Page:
Chlöe Bailey is best known as a Grammy-nominated singer-songwriter, but she’s proven just as talented on the boards, earning the Powerhouse Producer Award at the inaugural Girls Make Beats gala on Saturday night in Los Angeles.
In her acceptance speech, Bailey acknowledged the female music producers who paved the way for her, including fellow honoree Missy Elliott.
“Representation matters,” Bailey told the crowd assembled at the Avalon Hollywood, name-checking Elliott, Imogen Heap, Björk, Merrill Garbus and Grimes. “They showed me how to be a fearless woman and a badass producer all at the same time.”
Bailey also acknowledged the importance of organizations like Girls Make Beats, a nonprofit founded in 2012 to empower young women to become music producers, audio engineers and DJs.
“The honor is not one of a personal accomplishment. It is an honor because I know young girls and women need to see it before they believe it,” Bailey said. “It is because of you that hundreds of girls will get needed scholarships that will unlock previously sealed fastened shut doors to their future.”
(More specifically, the organization’s goal for the inaugural gala, held at the Avalon Hollywood, was to raise money scholarships benefitting 300 girls from underserved communities.)
“Stereotypes create stigma, so it is up to us to change that narrative. To the young women who hear this message, do not let anyone tell you that your art is lesser than,” Bailey added, referring to the lack of female representation in producing and engineering, and the prevalent — if sometimes unspoken — belief that those jobs are intended only for men.
The Girls Make Beats gala celebrated the 50th anniversary of hip-hop and honored women trailblazers of the genre, saluting Elliott with the Diamond Impact Award and up-and-coming rap duo Flyana Boss with the Next Generation Wave Maker Award, while Recording Academy CEO Harvey Mason Jr. was awarded the Champion Ally prize for his continued support of the nonprofit’s mission.
Elliott could not be present due to her induction into the Rock and Roll Hall of Fame on Friday night, but she sent in a video expressing her gratitude and encouraging young women in the industry to persevere amidst inevitable highs and lows.
“I just wanna tell all you girls out there, whether [you’re] DJing, rapping, keep going,” Elliott began. “There’s going to be ups and downs in whatever you do. That’s just the way life is, but you just keep striving. I’ve had ups and downs myself, and I am here receiving this award.”
Perseverance is not only important for success in the music industry, but it’s the way to live life. “If you stop, you might be cutting off your blessing too early, so keep going. Keep striving,” Elliott advised. “Hopefully I see y’all collecting y’all flowers and y’all bouquets.”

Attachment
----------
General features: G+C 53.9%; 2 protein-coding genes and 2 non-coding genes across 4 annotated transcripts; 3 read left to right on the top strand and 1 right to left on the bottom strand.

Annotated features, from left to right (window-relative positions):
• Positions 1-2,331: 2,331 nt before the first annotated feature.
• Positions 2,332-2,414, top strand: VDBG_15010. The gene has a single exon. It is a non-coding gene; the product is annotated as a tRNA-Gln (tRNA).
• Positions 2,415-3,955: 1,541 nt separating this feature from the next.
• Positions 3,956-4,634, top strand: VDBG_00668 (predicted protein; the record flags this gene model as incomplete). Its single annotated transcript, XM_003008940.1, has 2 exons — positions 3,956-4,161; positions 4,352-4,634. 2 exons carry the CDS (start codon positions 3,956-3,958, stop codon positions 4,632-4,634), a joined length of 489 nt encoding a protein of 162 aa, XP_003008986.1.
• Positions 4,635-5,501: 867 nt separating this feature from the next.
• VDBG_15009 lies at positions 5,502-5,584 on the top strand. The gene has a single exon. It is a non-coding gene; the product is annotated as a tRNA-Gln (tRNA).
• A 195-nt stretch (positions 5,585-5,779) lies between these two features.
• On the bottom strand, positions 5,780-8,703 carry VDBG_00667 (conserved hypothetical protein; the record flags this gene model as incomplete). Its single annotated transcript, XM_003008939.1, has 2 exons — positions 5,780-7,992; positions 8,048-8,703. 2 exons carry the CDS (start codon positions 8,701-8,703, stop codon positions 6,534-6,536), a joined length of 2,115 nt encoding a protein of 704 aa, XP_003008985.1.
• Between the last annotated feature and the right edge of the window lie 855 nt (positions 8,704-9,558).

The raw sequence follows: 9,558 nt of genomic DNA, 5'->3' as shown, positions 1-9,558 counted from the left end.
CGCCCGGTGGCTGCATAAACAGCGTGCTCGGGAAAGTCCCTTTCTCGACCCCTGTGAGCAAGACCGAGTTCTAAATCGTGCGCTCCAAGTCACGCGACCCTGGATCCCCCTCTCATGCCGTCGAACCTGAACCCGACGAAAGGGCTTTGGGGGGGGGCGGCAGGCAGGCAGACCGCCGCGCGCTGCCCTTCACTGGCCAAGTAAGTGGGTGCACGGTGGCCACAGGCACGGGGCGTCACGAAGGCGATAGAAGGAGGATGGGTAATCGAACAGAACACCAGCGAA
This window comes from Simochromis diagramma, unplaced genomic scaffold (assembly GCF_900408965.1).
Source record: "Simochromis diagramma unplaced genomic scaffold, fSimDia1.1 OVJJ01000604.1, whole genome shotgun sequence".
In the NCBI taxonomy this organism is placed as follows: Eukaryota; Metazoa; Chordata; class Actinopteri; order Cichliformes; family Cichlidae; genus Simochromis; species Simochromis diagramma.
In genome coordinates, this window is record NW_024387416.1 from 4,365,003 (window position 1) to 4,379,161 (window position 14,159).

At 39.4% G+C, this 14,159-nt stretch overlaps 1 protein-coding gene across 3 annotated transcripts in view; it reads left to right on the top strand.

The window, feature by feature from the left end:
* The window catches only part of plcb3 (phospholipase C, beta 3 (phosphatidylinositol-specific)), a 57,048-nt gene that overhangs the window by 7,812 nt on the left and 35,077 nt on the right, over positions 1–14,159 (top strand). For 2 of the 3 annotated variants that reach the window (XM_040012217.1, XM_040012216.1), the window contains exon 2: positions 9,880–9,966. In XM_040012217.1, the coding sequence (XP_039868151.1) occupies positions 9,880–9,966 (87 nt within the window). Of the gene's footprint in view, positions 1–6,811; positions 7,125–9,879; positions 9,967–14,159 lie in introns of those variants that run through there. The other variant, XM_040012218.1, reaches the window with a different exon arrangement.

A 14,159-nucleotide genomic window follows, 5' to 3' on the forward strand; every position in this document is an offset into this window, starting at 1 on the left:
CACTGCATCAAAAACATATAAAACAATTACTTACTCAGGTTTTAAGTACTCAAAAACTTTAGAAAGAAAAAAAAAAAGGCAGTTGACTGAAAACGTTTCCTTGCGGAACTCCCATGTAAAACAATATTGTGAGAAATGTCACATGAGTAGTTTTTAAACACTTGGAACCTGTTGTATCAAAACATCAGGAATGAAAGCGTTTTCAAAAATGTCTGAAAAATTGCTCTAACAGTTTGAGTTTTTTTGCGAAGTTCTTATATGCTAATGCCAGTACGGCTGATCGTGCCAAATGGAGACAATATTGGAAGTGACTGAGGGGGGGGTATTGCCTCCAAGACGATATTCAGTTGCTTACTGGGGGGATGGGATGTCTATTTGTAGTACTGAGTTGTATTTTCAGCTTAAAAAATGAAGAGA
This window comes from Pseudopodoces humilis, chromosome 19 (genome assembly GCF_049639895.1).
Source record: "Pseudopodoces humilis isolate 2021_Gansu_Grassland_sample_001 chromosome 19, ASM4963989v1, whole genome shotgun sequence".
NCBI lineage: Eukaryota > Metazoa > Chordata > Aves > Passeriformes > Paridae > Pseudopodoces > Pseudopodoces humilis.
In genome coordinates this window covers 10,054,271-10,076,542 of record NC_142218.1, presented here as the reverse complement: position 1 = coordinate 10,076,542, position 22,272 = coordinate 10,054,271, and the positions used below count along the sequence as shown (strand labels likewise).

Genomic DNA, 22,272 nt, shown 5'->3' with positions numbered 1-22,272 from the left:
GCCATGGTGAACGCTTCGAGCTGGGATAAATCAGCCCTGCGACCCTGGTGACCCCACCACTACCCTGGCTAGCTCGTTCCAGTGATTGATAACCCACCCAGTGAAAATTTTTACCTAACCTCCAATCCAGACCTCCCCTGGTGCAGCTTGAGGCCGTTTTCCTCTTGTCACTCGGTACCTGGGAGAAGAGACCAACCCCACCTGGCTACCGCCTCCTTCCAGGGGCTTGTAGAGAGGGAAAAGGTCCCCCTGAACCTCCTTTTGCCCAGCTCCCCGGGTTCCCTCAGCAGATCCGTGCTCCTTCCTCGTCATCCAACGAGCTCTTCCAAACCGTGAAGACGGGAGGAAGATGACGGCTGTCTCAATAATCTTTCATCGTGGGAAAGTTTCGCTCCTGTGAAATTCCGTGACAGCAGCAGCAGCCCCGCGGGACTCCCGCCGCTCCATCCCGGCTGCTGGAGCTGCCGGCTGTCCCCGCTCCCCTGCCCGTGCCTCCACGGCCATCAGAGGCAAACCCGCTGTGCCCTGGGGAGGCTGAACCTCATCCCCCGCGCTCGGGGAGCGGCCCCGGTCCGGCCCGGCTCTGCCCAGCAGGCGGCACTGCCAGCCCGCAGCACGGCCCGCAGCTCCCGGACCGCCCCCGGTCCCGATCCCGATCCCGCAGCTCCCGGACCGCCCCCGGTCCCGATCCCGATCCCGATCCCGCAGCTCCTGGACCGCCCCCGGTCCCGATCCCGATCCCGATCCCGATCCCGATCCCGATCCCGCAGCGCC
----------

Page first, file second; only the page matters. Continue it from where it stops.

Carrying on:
As part of the fundraising efforts, the event also featured an auction and Mason found himself in a bidding war with another guest, both offering $1,000 for a Girls Make Beats student’s beat. As part of the deal, the winner would own the masters and half the publishing rights to the track — but Mason shocked the crowd when he stood up and rejected the terms of the agreement.
“Hold on. One caveat — we can’t be taking the master from that producer,” Mason said, turning to the teen, “We’re going to split the master and you’re going to keep the publishing. Don’t give up your master!”
His words of warning reflected an important fact: Only 2.8% of music producers are women — per an Annenberg Inclusion study cited by Girls Make Beats throughout the event – so ownership of one’s intellectual property remains a pertinent topic shaped by the music industry’s uneven gender dynamics. In his acceptance speech, Mason emphasized the talent that women bring to the table, calling out persisting gender inequity.
“Chlöe talked a little bit about having to walk into rooms and not be able to be proud or be confident. I’m married to a girl who makes beats,” Mason said, referring to his wife, singer-songwriter Britt Burton. “I’ve heard stories from her about going into sessions and having to deal with that uncomfortable feeling. And I’ve also worked with other women that are here, so I know the power and the talent of women.”
Based on that intimate understanding, Mason made a declaration: “You have my personal commitment, you have the commitment of the Recording Academy. We are all at your service. We are here to support. Because as long as we don’t have more girls [and] more women in our industry, we’re missing so much talent, so much creativity, so much excellence. And we have to continue to work to improve that.”
To end the evening, Girls Make Beats members launched into a musical performance, dancing and chanting “Girls! Who runnin’ it? Girls! We runnin’ it!,” which echoed through the venue and energized the audience for their drive home.